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City halts development on east side

A house is under construction in the Aspen Ridge housing addition in Midwest City. Photo by Jeff Harrison

Concerns about sewer system capacity issues leads to moratorium

By Jeff Harrison
Midwest City Beacon

Midwest City has put the brakes on development on the east side.

The city council recently approved a moratorium on construction and development due to capacity issues with the city’s wastewater system in the east side.
A study showed that the city needs to upgrade its sewer system to accommodate current and future development on the east side. Consultants with Freese and Nichols, Inc., identified nearly $30 million in projects over the next two decades, including expanding capacity at lift stations and installing new sewer lines.

The area is served by nine collection lift stations that help carry wastewater over a ridgeline and to the sewer plant. Officials say two of the lift stations are currently over capacity. They included the East I-5 lift station, 11246 SE 15th St., which is running at nearly twice capacity of .22 million gallons per day. The Hiawassee station, 12800 SE 15th St., has a capacity of .76 MGD and handles .90 MGD during peak wet weather.

City staff urged the council to act and slow new development until upgrades to the wastewater system can be made. Paul Streets, public works director, said failure of the Edgewood lift station, 1150 NE 5th St., would result in nearly half of the wastewater being diverted to local creeks.

“I think this is a bigger deal than we’ve made it,” Paul Streets said. “I don’t think we’ve given it the same priority with previous iterations of leadership.”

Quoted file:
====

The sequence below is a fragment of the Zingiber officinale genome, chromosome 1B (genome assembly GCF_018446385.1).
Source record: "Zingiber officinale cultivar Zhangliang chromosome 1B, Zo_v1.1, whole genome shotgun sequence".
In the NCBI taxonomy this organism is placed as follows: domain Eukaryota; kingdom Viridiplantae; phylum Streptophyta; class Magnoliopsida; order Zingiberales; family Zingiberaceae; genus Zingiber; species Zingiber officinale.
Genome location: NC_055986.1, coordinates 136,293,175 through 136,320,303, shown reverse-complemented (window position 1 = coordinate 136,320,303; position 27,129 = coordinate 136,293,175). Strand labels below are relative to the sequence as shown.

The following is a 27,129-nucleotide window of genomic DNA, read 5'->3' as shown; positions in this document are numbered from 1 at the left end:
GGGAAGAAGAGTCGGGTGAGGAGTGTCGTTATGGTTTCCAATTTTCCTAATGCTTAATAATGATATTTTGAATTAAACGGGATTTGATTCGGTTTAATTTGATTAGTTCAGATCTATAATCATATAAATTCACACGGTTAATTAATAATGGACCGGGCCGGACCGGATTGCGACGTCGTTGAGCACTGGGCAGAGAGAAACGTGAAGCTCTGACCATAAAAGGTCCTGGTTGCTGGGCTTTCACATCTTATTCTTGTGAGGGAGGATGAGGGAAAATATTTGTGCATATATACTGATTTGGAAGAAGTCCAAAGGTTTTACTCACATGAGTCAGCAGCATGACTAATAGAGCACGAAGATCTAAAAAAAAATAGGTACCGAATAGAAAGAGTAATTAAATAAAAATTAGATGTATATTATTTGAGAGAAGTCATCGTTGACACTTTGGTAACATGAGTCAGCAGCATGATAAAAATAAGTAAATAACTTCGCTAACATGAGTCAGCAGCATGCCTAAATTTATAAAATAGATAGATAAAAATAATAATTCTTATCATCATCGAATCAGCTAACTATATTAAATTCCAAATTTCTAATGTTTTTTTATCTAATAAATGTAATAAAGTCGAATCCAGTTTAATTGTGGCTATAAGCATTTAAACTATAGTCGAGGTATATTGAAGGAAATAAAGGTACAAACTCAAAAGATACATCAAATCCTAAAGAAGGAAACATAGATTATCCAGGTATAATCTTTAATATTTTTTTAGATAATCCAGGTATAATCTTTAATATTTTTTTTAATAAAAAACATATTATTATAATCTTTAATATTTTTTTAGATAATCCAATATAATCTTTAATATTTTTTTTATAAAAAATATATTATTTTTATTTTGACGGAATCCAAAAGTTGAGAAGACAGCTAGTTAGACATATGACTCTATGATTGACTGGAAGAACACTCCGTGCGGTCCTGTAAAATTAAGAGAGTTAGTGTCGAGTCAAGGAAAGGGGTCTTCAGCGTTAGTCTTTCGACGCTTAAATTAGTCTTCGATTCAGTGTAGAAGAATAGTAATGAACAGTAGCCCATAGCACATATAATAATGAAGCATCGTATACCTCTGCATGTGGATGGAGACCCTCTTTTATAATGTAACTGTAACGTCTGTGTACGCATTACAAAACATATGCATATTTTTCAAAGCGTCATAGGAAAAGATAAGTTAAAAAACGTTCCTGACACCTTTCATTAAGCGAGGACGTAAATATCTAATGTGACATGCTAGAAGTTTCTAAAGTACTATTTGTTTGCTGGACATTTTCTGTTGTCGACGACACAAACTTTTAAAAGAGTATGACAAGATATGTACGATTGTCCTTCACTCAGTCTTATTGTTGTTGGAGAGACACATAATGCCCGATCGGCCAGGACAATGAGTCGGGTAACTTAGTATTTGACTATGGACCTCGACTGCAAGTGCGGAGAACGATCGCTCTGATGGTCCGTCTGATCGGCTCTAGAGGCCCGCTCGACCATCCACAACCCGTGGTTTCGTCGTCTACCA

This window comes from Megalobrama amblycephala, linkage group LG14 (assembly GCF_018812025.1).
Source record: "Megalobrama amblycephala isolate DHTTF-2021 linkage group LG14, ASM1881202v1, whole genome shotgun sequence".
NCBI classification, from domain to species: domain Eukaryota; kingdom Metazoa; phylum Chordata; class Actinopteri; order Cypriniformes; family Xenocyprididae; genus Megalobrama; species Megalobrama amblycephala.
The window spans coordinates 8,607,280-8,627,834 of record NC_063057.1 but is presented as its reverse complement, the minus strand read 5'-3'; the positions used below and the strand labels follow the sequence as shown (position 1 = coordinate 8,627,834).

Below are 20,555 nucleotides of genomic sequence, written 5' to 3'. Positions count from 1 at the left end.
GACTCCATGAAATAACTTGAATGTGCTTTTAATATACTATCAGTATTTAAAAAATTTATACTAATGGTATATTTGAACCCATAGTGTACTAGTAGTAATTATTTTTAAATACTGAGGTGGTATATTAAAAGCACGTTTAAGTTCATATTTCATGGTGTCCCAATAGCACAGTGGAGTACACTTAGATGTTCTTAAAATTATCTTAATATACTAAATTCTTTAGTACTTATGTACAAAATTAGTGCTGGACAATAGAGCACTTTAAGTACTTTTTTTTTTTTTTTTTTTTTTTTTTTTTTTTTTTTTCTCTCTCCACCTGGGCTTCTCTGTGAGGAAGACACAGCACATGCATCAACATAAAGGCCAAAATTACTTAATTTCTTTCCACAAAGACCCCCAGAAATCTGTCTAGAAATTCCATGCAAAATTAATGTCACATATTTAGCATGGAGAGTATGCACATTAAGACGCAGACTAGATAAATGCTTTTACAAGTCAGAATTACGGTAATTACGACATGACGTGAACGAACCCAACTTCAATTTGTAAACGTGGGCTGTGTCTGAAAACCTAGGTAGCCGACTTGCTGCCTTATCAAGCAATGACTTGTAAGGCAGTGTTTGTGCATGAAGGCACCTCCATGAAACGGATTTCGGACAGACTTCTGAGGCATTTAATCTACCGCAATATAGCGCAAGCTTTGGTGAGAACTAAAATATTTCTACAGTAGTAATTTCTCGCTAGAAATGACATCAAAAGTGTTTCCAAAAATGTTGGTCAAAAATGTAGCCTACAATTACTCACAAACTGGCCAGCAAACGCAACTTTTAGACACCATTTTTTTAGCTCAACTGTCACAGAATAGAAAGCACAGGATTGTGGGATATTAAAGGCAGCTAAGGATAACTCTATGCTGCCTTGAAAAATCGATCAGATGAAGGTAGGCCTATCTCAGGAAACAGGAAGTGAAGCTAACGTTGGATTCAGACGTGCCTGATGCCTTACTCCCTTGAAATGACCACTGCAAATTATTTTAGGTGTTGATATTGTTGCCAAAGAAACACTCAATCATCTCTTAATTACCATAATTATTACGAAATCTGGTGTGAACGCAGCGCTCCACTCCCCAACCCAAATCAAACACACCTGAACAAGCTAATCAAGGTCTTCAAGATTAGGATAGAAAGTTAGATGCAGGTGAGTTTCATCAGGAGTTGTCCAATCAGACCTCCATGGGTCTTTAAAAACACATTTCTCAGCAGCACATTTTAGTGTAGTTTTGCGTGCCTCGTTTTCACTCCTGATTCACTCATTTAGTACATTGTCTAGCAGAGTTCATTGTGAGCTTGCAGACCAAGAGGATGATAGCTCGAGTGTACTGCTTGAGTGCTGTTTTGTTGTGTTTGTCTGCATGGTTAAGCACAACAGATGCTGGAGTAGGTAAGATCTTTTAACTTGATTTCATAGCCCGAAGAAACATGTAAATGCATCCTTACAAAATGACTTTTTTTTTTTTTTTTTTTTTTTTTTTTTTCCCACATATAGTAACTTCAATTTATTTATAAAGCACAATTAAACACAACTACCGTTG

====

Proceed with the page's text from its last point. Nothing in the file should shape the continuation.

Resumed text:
Under the moratorium, the city will not allow any future preliminary plats or minor plats in the identified area. The city will restrict any new construction permits that include a new connection to the wastewater collection system or those that would add volume to the wastewater collection system. Construction permits for projects that do not have a DEQ permit would not be allowed.

No sewer taps for any residential site that is not included in a city approved preliminary or minor plat would be allowed.

Exceptions include developments that do not connect to the city’s wastewater collection system, or those that pump or flow wastewater to a lift station outside of the identified area.

Councilman Pat Byrne asked if someone builds a house using a septic system or alternative system would they be required to tie into the city’s sewer system down the road.

“I don’t think it’s fair to them if they follow the rules and then we require them to hook into the sewer system,” Byrne said. “I would hope we not come back and force them to hook into the sewer system because they would have already spent a lot of money on it.”

Lyon agreed with Byrne and said they would need to study it further.

The city council will be required to reevaluate the moratorium at least every six months.

About 226 houses are part of plats that were already approved by the council and will not be impacted by the moratorium. That includes Turtlewood, Timber Ridge, the Curve, and Friendly Acres.

“We feel comfortable that we can go ahead and build these houses and then we’ll look at what capacity and upgrades that we can make in 90 days,” said Tim Lyon, city manager.

In a related item, Freese and Nichols will complete a study on funding mechanisms or possible funding sources to complete the recommended wastewater system improvements to the east side. The firm will also conduct a cursory financial review of the city’s entire sewer system.

Freese and Nichols is also helping the city review ways to improve capacity of the sewer system in the short term. A study will be completed within 90 days.

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